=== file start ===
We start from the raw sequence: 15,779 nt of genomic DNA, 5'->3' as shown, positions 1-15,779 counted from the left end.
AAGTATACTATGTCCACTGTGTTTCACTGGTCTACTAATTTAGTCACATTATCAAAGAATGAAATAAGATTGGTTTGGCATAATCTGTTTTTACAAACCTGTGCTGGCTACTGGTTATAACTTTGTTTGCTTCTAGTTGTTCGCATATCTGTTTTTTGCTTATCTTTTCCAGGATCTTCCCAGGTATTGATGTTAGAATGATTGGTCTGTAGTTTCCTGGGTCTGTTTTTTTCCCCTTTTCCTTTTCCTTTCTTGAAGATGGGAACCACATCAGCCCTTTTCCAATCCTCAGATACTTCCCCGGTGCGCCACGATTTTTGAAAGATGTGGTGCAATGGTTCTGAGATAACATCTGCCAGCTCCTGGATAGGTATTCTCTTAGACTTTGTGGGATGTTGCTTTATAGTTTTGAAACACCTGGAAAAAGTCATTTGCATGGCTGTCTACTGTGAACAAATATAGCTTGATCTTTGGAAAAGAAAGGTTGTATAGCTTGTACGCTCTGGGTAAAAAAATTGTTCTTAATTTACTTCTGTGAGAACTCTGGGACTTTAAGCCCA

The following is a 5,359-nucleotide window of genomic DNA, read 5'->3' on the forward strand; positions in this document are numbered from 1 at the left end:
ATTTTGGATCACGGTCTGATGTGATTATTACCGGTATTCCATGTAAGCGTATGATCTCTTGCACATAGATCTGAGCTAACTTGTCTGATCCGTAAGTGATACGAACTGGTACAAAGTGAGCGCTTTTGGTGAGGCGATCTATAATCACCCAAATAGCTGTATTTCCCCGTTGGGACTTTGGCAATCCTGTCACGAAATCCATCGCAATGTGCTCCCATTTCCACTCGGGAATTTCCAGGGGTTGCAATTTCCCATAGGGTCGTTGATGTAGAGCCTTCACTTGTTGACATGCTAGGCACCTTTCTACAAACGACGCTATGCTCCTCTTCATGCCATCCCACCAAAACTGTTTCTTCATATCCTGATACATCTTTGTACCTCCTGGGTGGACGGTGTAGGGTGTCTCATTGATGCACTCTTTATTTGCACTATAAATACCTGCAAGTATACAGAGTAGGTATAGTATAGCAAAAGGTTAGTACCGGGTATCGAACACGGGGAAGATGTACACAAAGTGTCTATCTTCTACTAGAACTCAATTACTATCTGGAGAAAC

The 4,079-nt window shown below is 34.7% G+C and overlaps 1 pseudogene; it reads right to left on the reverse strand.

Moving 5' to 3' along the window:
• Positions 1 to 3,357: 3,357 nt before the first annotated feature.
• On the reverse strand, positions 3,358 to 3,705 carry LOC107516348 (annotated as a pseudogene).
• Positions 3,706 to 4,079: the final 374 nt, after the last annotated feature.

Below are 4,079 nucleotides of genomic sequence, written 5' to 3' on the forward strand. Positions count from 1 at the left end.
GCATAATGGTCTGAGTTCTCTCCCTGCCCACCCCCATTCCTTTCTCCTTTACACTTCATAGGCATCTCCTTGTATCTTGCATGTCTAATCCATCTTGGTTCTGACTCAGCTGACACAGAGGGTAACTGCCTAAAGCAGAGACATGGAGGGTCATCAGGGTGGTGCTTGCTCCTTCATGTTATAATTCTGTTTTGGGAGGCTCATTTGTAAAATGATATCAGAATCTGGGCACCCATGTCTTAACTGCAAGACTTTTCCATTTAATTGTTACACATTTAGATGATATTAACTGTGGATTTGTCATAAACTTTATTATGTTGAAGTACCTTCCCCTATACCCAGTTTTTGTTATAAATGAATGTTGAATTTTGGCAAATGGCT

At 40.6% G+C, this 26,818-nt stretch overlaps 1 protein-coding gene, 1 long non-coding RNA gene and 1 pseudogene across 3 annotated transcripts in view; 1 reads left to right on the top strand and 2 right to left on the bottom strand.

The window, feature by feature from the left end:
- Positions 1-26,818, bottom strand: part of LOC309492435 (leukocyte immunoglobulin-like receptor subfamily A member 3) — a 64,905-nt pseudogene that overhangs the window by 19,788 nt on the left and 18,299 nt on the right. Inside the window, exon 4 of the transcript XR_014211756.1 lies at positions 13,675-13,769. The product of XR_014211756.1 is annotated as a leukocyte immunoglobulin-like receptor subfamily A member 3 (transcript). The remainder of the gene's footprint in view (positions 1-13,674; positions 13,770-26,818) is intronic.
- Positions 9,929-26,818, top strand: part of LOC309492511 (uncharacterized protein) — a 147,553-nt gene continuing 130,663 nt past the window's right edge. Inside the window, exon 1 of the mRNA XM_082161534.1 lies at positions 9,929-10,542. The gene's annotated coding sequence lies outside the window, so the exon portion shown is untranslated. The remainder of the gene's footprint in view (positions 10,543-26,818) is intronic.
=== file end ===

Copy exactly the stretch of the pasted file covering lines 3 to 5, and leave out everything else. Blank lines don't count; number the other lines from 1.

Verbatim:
The following is a 5,359-nucleotide window of genomic DNA, read 5'->3' on the forward strand; positions in this document are numbered from 1 at the left end:
ATTTTGGATCACGGTCTGATGTGATTATTACCGGTATTCCATGTAAGCGTATGATCTCTTGCACATAGATCTGAGCTAACTTGTCTGATCCGTAAGTGATACGAACTGGTACAAAGTGAGCGCTTTTGGTGAGGCGATCTATAATCACCCAAATAGCTGTATTTCCCCGTTGGGACTTTGGCAATCCTGTCACGAAATCCATCGCAATGTGCTCCCATTTCCACTCGGGAATTTCCAGGGGTTGCAATTTCCCATAGGGTCGTTGATGTAGAGCCTTCACTTGTTGACATGCTAGGCACCTTTCTACAAACGACGCTATGCTCCTCTTCATGCCATCCCACCAAAACTGTTTCTTCATATCCTGATACATCTTTGTACCTCCTGGGTGGACGGTGTAGGGTGTCTCATTGATGCACTCTTTATTTGCACTATAAATACCTGCAAGTATACAGAGTAGGTATAGTATAGCAAAAGGTTAGTACCGGGTATCGAACACGGGGAAGATGTACACAAAGTGTCTATCTTCTACTAGAACTCAATTACTATCTGGAGAAAC

The 4,079-nt window shown below is 34.7% G+C and overlaps 1 pseudogene; it reads right to left on the reverse strand.